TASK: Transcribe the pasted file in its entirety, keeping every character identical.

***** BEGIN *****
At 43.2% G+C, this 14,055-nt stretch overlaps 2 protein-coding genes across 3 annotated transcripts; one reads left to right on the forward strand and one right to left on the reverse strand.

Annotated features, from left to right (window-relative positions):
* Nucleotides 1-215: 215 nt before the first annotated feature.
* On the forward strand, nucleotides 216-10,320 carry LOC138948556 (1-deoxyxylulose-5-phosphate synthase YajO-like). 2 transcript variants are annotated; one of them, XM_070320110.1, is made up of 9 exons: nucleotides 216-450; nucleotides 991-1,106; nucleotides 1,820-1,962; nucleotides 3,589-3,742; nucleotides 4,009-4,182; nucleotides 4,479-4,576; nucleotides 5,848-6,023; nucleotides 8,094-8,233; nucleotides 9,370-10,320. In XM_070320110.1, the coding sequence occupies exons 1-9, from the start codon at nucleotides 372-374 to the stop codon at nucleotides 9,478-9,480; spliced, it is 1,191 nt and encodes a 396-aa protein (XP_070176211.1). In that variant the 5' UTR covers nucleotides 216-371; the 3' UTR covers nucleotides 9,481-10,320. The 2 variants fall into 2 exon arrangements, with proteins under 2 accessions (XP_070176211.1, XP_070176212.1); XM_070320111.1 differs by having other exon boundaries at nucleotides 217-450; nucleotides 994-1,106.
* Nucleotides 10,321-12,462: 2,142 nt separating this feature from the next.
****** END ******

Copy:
At 43.2% G+C, this 14,055-nt stretch overlaps 2 protein-coding genes across 3 annotated transcripts; one reads left to right on the forward strand and one right to left on the reverse strand.

Annotated features, from left to right (window-relative positions):
* Nucleotides 1-215: 215 nt before the first annotated feature.
* On the forward strand, nucleotides 216-10,320 carry LOC138948556 (1-deoxyxylulose-5-phosphate synthase YajO-like). 2 transcript variants are annotated; one of them, XM_070320110.1, is made up of 9 exons: nucleotides 216-450; nucleotides 991-1,106; nucleotides 1,820-1,962; nucleotides 3,589-3,742; nucleotides 4,009-4,182; nucleotides 4,479-4,576; nucleotides 5,848-6,023; nucleotides 8,094-8,233; nucleotides 9,370-10,320. In XM_070320110.1, the coding sequence occupies exons 1-9, from the start codon at nucleotides 372-374 to the stop codon at nucleotides 9,478-9,480; spliced, it is 1,191 nt and encodes a 396-aa protein (XP_070176211.1). In that variant the 5' UTR covers nucleotides 216-371; the 3' UTR covers nucleotides 9,481-10,320. The 2 variants fall into 2 exon arrangements, with proteins under 2 accessions (XP_070176211.1, XP_070176212.1); XM_070320111.1 differs by having other exon boundaries at nucleotides 217-450; nucleotides 994-1,106.
* Nucleotides 10,321-12,462: 2,142 nt separating this feature from the next.